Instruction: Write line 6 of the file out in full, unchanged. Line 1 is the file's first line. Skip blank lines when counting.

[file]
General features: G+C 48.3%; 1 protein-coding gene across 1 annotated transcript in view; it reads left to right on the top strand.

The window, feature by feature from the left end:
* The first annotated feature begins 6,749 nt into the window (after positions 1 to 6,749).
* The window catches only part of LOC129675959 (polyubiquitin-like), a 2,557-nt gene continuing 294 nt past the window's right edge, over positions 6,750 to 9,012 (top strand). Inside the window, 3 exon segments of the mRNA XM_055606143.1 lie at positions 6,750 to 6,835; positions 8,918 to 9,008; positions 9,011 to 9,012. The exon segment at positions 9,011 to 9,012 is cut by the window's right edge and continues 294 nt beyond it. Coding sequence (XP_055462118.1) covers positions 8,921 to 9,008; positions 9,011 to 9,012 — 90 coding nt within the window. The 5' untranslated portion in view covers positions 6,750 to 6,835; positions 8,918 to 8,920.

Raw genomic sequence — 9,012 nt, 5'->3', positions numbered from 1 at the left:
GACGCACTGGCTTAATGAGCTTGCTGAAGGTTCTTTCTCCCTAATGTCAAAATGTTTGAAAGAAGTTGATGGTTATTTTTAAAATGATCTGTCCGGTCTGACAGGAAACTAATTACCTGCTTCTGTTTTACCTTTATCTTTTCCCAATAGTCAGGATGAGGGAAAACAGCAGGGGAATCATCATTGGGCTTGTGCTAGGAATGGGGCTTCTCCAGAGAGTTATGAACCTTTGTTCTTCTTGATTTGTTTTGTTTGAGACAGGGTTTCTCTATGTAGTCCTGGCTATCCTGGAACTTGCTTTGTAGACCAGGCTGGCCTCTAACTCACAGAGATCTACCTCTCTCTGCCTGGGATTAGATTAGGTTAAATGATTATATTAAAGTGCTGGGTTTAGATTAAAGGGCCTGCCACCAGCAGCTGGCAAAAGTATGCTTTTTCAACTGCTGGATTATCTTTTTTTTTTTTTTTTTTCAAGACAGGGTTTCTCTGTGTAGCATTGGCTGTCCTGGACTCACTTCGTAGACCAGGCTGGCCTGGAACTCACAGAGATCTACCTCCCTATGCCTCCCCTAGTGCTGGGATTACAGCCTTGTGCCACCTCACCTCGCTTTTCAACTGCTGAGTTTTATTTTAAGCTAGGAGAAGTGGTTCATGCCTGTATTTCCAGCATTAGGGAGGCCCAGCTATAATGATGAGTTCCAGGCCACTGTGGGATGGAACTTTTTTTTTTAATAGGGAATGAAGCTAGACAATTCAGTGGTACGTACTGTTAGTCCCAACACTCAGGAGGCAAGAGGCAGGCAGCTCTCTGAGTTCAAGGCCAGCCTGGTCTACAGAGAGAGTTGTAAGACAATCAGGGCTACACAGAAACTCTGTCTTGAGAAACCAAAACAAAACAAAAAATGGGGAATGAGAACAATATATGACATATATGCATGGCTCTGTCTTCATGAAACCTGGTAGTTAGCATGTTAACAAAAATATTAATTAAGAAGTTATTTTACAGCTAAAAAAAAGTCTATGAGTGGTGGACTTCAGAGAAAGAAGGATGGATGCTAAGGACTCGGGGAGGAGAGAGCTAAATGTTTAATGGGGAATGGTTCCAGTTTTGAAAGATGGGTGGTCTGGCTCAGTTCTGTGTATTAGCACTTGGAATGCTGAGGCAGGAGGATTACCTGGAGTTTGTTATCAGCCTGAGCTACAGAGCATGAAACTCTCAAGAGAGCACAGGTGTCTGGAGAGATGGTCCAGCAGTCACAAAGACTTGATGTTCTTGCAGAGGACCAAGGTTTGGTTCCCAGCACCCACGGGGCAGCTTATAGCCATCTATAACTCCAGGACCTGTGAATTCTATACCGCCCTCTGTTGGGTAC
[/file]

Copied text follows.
GACGCACTGGCTTAATGAGCTTGCTGAAGGTTCTTTCTCCCTAATGTCAAAATGTTTGAAAGAAGTTGATGGTTATTTTTAAAATGATCTGTCCGGTCTGACAGGAAACTAATTACCTGCTTCTGTTTTACCTTTATCTTTTCCCAATAGTCAGGATGAGGGAAAACAGCAGGGGAATCATCATTGGGCTTGTGCTAGGAATGGGGCTTCTCCAGAGAGTTATGAACCTTTGTTCTTCTTGATTTGTTTTGTTTGAGACAGGGTTTCTCTATGTAGTCCTGGCTATCCTGGAACTTGCTTTGTAGACCAGGCTGGCCTCTAACTCACAGAGATCTACCTCTCTCTGCCTGGGATTAGATTAGGTTAAATGATTATATTAAAGTGCTGGGTTTAGATTAAAGGGCCTGCCACCAGCAGCTGGCAAAAGTATGCTTTTTCAACTGCTGGATTATCTTTTTTTTTTTTTTTTTTCAAGACAGGGTTTCTCTGTGTAGCATTGGCTGTCCTGGACTCACTTCGTAGACCAGGCTGGCCTGGAACTCACAGAGATCTACCTCCCTATGCCTCCCCTAGTGCTGGGATTACAGCCTTGTGCCACCTCACCTCGCTTTTCAACTGCTGAGTTTTATTTTAAGCTAGGAGAAGTGGTTCATGCCTGTATTTCCAGCATTAGGGAGGCCCAGCTATAATGATGAGTTCCAGGCCACTGTGGGATGGAACTTTTTTTTTTAATAGGGAATGAAGCTAGACAATTCAGTGGTACGTACTGTTAGTCCCAACACTCAGGAGGCAAGAGGCAGGCAGCTCTCTGAGTTCAAGGCCAGCCTGGTCTACAGAGAGAGTTGTAAGACAATCAGGGCTACACAGAAACTCTGTCTTGAGAAACCAAAACAAAACAAAAAATGGGGAATGAGAACAATATATGACATATATGCATGGCTCTGTCTTCATGAAACCTGGTAGTTAGCATGTTAACAAAAATATTAATTAAGAAGTTATTTTACAGCTAAAAAAAAGTCTATGAGTGGTGGACTTCAGAGAAAGAAGGATGGATGCTAAGGACTCGGGGAGGAGAGAGCTAAATGTTTAATGGGGAATGGTTCCAGTTTTGAAAGATGGGTGGTCTGGCTCAGTTCTGTGTATTAGCACTTGGAATGCTGAGGCAGGAGGATTACCTGGAGTTTGTTATCAGCCTGAGCTACAGAGCATGAAACTCTCAAGAGAGCACAGGTGTCTGGAGAGATGGTCCAGCAGTCACAAAGACTTGATGTTCTTGCAGAGGACCAAGGTTTGGTTCCCAGCACCCACGGGGCAGCTTATAGCCATCTATAACTCCAGGACCTGTGAATTCTATACCGCCCTCTGTTGGGTAC